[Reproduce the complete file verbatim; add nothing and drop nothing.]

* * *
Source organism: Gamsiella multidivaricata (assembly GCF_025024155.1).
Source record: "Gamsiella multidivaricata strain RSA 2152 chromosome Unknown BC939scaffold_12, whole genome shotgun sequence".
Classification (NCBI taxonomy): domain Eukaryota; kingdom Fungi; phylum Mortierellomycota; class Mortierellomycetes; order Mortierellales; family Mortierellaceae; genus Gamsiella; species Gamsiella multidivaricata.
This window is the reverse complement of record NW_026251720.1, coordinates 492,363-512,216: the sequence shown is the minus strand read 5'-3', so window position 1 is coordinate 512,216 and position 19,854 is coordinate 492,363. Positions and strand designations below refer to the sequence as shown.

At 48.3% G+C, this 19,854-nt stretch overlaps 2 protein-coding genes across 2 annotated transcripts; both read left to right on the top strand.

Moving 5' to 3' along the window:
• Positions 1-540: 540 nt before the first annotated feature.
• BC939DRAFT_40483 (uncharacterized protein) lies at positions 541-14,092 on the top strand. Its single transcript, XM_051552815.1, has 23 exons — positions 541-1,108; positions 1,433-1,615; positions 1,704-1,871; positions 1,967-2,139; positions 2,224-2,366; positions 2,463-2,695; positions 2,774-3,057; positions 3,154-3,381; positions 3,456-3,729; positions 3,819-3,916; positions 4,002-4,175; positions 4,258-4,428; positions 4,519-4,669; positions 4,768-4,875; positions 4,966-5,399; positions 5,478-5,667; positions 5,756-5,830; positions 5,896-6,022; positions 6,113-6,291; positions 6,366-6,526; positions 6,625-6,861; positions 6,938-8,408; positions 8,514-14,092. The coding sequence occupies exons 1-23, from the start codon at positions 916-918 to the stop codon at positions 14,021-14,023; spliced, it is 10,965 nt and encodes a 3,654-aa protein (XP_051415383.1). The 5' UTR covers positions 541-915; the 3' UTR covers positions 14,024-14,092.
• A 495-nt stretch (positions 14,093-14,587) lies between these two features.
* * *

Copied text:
Source organism: Gamsiella multidivaricata (assembly GCF_025024155.1).
Source record: "Gamsiella multidivaricata strain RSA 2152 chromosome Unknown BC939scaffold_12, whole genome shotgun sequence".
Classification (NCBI taxonomy): domain Eukaryota; kingdom Fungi; phylum Mortierellomycota; class Mortierellomycetes; order Mortierellales; family Mortierellaceae; genus Gamsiella; species Gamsiella multidivaricata.
This window is the reverse complement of record NW_026251720.1, coordinates 492,363-512,216: the sequence shown is the minus strand read 5'-3', so window position 1 is coordinate 512,216 and position 19,854 is coordinate 492,363. Positions and strand designations below refer to the sequence as shown.

At 48.3% G+C, this 19,854-nt stretch overlaps 2 protein-coding genes across 2 annotated transcripts; both read left to right on the top strand.

Moving 5' to 3' along the window:
• Positions 1-540: 540 nt before the first annotated feature.
• BC939DRAFT_40483 (uncharacterized protein) lies at positions 541-14,092 on the top strand. Its single transcript, XM_051552815.1, has 23 exons — positions 541-1,108; positions 1,433-1,615; positions 1,704-1,871; positions 1,967-2,139; positions 2,224-2,366; positions 2,463-2,695; positions 2,774-3,057; positions 3,154-3,381; positions 3,456-3,729; positions 3,819-3,916; positions 4,002-4,175; positions 4,258-4,428; positions 4,519-4,669; positions 4,768-4,875; positions 4,966-5,399; positions 5,478-5,667; positions 5,756-5,830; positions 5,896-6,022; positions 6,113-6,291; positions 6,366-6,526; positions 6,625-6,861; positions 6,938-8,408; positions 8,514-14,092. The coding sequence occupies exons 1-23, from the start codon at positions 916-918 to the stop codon at positions 14,021-14,023; spliced, it is 10,965 nt and encodes a 3,654-aa protein (XP_051415383.1). The 5' UTR covers positions 541-915; the 3' UTR covers positions 14,024-14,092.
• A 495-nt stretch (positions 14,093-14,587) lies between these two features.